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Lake Constance

Characterization of an ecosystem in transition

Ed.: Erich Bäuerle; Ursula Gaedke

1999. VII, 610 pages, 218 figures, 48 tables, 9 plates, 16x24cm, 1340 g
Language: English

(Advances in Limnology, Volume 53)

ISBN 978-3-510-47055-6, paperback, price: 101.00 €

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Keywords

limnology Lake Constance

Contents

Synopsis top ↑

Lake Constance, located along the Swiss-German Border is a large and deep lake of of 183 sq-mi. area (11.3 cubic mi of water!) with well established boundary conditions. Because Lake Constance has been the subject of scientific study for more than a century, it is one of the best studied lakes worldwide.

This volume documents, integrates and interprets a large body of new hydrodynamic, chemical, paleolimnological and microbiological data with data on plankton and fish ecology. The data were mostly collected between 1979 and 1997 as part of an interdisciplinary research program funded by the German Research Council (DFG).
The data provide novel insights into the complex dynamics of the interaction of physical, chemical and biological processes in large lakes. Mechanisms regulating the seasonal dynamics of phyto- and zooplankton were identified, for example mechanisms controlled by meteorological parameters.
By means of a unique set of plankton measurements with very high temporal resolution, conducted over a period of almost two decades, the effects of changes in nutrient supply and climatic parameters on major plankton groups were quantified and modelled.
Quantitative models for large water bodies such as Lake Constance are increasingly important to protect lake ecosystems, and thus important water resources from anthropogenic mayhem. From the perspective of the plankton food web, Lake Constance is an ideal reference system for large water bodies. The data and their interpretations are therefore not only applicable to large lakes, but also to marine ecosystems, for which comparable data cannot be gathered due to technical constraints.

The twenty-six contributions to this volume highlight the advantage of interdisciplinary approaches to problems which in the past were commonly considered to be essentially biological in nature.

Inhaltsübersicht top ↑

Der Bodensee mit einer Fläche von 472 km2 (Wassermenge: 47 km3) wird seit mehr als einem Jahrhundert wissenschaftlich untersucht und ist mittlerweile einer der intensivst erforschten Seen der Welt.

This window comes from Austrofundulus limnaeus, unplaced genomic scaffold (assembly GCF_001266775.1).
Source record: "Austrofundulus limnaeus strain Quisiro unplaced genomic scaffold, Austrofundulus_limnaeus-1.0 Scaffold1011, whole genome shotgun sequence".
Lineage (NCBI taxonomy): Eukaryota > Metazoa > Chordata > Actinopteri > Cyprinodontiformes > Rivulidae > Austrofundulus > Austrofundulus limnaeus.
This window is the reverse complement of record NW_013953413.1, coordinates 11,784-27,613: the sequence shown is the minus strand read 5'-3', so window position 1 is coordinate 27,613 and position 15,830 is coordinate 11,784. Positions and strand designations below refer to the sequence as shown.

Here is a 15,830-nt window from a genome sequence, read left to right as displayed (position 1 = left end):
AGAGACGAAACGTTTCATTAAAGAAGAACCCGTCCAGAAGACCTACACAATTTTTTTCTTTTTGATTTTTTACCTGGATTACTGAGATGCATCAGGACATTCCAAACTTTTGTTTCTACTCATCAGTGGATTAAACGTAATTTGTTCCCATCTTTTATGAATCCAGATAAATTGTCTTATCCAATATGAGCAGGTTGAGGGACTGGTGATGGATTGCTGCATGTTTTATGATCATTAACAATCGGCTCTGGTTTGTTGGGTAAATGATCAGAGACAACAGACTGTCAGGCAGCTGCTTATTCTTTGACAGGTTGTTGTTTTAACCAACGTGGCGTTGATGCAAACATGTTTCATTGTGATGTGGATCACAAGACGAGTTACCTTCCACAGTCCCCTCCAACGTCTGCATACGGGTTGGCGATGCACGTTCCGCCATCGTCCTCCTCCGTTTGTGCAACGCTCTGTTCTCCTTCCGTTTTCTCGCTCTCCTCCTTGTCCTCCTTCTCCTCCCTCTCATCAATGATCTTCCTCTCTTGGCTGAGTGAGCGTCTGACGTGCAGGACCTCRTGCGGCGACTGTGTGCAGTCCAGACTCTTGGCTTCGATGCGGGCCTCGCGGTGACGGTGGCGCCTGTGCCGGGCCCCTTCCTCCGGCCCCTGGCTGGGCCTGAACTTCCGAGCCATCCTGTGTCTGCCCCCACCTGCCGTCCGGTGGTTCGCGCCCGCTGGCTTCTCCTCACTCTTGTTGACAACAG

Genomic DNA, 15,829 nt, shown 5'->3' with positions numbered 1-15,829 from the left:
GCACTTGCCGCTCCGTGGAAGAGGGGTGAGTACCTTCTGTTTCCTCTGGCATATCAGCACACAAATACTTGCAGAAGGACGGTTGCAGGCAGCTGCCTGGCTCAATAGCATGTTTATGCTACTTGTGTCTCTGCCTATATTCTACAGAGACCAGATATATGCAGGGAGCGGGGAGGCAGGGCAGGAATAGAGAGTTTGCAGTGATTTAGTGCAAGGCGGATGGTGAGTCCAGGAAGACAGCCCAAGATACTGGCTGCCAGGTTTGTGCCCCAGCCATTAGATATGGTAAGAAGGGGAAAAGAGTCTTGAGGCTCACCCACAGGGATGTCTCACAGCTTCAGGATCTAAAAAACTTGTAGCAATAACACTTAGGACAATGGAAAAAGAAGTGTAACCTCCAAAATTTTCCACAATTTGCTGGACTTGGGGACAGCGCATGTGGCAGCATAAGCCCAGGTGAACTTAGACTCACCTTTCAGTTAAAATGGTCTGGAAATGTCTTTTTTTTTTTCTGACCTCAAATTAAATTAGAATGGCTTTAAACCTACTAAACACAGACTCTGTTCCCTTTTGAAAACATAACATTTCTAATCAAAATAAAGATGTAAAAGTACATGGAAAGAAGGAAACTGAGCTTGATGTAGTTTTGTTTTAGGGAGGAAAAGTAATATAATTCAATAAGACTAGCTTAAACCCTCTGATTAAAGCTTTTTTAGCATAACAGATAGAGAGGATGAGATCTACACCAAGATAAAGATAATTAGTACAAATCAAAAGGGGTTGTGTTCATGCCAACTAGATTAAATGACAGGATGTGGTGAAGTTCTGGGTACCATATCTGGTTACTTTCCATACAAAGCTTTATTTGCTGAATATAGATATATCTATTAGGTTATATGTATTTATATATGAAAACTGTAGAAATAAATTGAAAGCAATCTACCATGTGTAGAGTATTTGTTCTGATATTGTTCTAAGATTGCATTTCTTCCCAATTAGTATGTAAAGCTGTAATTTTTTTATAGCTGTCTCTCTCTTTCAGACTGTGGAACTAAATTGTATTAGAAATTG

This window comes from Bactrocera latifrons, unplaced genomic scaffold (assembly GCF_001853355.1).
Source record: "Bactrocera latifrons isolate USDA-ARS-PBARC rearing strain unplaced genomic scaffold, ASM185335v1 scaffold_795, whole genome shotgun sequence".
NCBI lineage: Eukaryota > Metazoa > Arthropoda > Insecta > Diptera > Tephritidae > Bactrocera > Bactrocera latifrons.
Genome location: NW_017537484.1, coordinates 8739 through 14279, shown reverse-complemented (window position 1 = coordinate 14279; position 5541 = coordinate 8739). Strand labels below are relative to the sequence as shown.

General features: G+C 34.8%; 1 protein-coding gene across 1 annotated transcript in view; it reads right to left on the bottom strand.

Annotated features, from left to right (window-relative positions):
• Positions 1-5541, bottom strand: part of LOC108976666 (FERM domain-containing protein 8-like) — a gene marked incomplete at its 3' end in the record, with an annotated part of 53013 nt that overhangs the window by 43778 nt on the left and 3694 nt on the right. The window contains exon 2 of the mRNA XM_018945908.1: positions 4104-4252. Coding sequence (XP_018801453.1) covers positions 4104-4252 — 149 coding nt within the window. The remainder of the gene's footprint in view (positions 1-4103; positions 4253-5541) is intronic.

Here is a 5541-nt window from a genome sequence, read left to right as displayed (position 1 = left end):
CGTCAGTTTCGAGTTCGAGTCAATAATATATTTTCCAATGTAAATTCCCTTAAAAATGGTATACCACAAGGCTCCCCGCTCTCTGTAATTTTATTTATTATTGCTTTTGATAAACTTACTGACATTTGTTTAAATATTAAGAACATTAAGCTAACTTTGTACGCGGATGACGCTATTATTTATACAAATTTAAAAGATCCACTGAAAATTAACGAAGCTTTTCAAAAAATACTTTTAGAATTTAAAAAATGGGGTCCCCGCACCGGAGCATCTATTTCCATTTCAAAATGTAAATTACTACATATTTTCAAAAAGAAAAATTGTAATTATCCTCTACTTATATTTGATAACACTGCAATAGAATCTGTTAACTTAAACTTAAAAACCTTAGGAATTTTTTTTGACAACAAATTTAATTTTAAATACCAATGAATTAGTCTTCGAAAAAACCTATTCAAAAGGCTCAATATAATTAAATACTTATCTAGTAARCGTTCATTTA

Der vorliegende Band dokumentiert und integriert im Rahmen des Sonderforschungsbereiches Stoffhaushalt des Bodensees (1986-1997) durch multidisziplinäre Untersuchungen gewonnene hydrodynamische, chemische, paläolimnologische, mikrobiologische, planktologische und fischökologische Daten und Analysen.

Mit diesen Daten konnten neue Einsichten in ursächliche Zusammenhänge des natürlichen Wechselspiels von physikalischen, chemischen und biologischen Prozesse im Bodensee gewonnen werden.
So wurden die Mechanismen der Regulation der saisonalen Dynamik des Phyto- und Zooplanktons aufgrund von wetterbedingten Veränderungen in der Wassersäule (Turbulenz, Temperatur) erkannt.

Der Band stellt einen weltweit einmaligen Datensatzes von zeitlich sehr hochauflösenden planktologischen Langzeit-Messungen (1979-1997) vor. Mit diesen Daten war es möglich, das Zusammenspiel verschiedener Einflüsse (rückläufige Nährstoffkonzentrationen und z.B. Klimaeinwirkungen auf Temperaturschichtung und Dynamik der Wassersäule) auf sämtliche pelagischen Lebensgemeinschaften zu quantifizieren.
Die hier vorgestellten Ergebnisse sind für die Bewahrung unserer Wasservorräte in einer immer stärker anthropogen geprägten Welt von großer Bedeutung. Aus biologischer Sicht ist der Bodensee ein ideales Modellsystem für große Freiwasserkörper. Die Ergebnisse dieser Studie sind daher auch auf sehr große Seen und sogar marine Ökosysteme übertragbar, an denen vergleichbare Freilandmeßprogramme nicht realisierbar sind.
Mit den 26 Arbeiten des vorliegenden Band wird eine multidisziplinäre Synopsis der Limnologie des Bodensees vorgelegt, die den ''state of the art'' auf dem Gebiet der Seenforschung nicht nur für den Bodensee, sondern auch für vergleichbare Wasserkörper definiert. Die Arbeiten zeigen die Bedeutung interdisziplinärer Untersuchungen für Fragen, die man früher als ''rein biologisch'' angesehen hätte.